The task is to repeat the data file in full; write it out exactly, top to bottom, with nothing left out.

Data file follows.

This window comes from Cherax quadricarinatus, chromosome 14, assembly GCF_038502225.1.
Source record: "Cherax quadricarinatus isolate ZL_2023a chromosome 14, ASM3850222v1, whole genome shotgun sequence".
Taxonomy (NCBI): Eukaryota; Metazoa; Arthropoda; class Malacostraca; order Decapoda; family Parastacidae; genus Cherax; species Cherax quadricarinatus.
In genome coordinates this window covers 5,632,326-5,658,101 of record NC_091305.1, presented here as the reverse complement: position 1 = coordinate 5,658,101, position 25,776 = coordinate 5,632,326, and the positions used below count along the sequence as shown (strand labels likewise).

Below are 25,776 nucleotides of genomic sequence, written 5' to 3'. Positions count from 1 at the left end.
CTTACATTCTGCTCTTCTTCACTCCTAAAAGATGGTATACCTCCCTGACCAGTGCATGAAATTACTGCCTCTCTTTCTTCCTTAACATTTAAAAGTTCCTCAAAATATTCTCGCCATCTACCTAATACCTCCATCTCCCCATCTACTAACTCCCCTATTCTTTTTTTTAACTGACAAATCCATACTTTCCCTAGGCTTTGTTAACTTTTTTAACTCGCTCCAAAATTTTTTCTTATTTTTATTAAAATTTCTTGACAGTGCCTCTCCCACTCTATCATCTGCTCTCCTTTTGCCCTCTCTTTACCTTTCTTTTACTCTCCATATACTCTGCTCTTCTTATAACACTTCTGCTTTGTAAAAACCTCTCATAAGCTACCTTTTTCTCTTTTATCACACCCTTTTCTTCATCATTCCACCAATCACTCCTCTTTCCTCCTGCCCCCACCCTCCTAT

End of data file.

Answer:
This window comes from Cherax quadricarinatus, chromosome 14, assembly GCF_038502225.1.
Source record: "Cherax quadricarinatus isolate ZL_2023a chromosome 14, ASM3850222v1, whole genome shotgun sequence".
Taxonomy (NCBI): Eukaryota; Metazoa; Arthropoda; class Malacostraca; order Decapoda; family Parastacidae; genus Cherax; species Cherax quadricarinatus.
In genome coordinates this window covers 5,632,326-5,658,101 of record NC_091305.1, presented here as the reverse complement: position 1 = coordinate 5,658,101, position 25,776 = coordinate 5,632,326, and the positions used below count along the sequence as shown (strand labels likewise).

Below are 25,776 nucleotides of genomic sequence, written 5' to 3'. Positions count from 1 at the left end.
CTTACATTCTGCTCTTCTTCACTCCTAAAAGATGGTATACCTCCCTGACCAGTGCATGAAATTACTGCCTCTCTTTCTTCCTTAACATTTAAAAGTTCCTCAAAATATTCTCGCCATCTACCTAATACCTCCATCTCCCCATCTACTAACTCCCCTATTCTTTTTTTTAACTGACAAATCCATACTTTCCCTAGGCTTTGTTAACTTTTTTAACTCGCTCCAAAATTTTTTCTTATTTTTATTAAAATTTCTTGACAGTGCCTCTCCCACTCTATCATCTGCTCTCCTTTTGCCCTCTCTTTACCTTTCTTTTACTCTCCATATACTCTGCTCTTCTTATAACACTTCTGCTTTGTAAAAACCTCTCATAAGCTACCTTTTTCTCTTTTATCACACCCTTTTCTTCATCATTCCACCAATCACTCCTCTTTCCTCCTGCCCCCACCCTCCTAT